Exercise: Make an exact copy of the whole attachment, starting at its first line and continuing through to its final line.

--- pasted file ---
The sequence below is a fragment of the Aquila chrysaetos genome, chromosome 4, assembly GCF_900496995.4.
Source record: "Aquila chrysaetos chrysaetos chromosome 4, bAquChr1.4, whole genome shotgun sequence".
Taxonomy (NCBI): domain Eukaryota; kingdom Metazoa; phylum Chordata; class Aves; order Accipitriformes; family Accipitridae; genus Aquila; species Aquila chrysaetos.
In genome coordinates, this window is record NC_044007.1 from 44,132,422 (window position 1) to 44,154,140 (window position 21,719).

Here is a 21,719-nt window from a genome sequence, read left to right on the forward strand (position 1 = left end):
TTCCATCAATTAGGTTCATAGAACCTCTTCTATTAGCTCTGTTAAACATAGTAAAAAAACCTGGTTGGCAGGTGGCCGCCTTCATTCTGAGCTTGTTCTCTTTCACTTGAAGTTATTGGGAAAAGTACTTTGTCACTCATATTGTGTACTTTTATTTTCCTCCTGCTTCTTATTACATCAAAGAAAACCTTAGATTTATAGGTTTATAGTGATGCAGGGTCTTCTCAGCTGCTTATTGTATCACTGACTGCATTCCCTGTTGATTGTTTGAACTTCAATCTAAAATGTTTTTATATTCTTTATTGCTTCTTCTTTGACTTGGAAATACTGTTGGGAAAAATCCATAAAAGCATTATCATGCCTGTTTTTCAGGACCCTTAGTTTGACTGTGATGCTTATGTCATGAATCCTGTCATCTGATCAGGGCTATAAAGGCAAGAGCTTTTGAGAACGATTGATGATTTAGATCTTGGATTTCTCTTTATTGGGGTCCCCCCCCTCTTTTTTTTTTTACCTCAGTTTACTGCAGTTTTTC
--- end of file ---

The sequence below is a fragment of the Aquila chrysaetos genome, chromosome 4, assembly GCF_900496995.4.
Source record: "Aquila chrysaetos chrysaetos chromosome 4, bAquChr1.4, whole genome shotgun sequence".
Taxonomy (NCBI): domain Eukaryota; kingdom Metazoa; phylum Chordata; class Aves; order Accipitriformes; family Accipitridae; genus Aquila; species Aquila chrysaetos.
In genome coordinates, this window is record NC_044007.1 from 44,132,422 (window position 1) to 44,154,140 (window position 21,719).

Here is a 21,719-nt window from a genome sequence, read left to right on the forward strand (position 1 = left end):
TTCCATCAATTAGGTTCATAGAACCTCTTCTATTAGCTCTGTTAAACATAGTAAAAAAACCTGGTTGGCAGGTGGCCGCCTTCATTCTGAGCTTGTTCTCTTTCACTTGAAGTTATTGGGAAAAGTACTTTGTCACTCATATTGTGTACTTTTATTTTCCTCCTGCTTCTTATTACATCAAAGAAAACCTTAGATTTATAGGTTTATAGTGATGCAGGGTCTTCTCAGCTGCTTATTGTATCACTGACTGCATTCCCTGTTGATTGTTTGAACTTCAATCTAAAATGTTTTTATATTCTTTATTGCTTCTTCTTTGACTTGGAAATACTGTTGGGAAAAATCCATAAAAGCATTATCATGCCTGTTTTTCAGGACCCTTAGTTTGACTGTGATGCTTATGTCATGAATCCTGTCATCTGATCAGGGCTATAAAGGCAAGAGCTTTTGAGAACGATTGATGATTTAGATCTTGGATTTCTCTTTATTGGGGTCCCCCCCCTCTTTTTTTTTTTACCTCAGTTTACTGCAGTTTTTC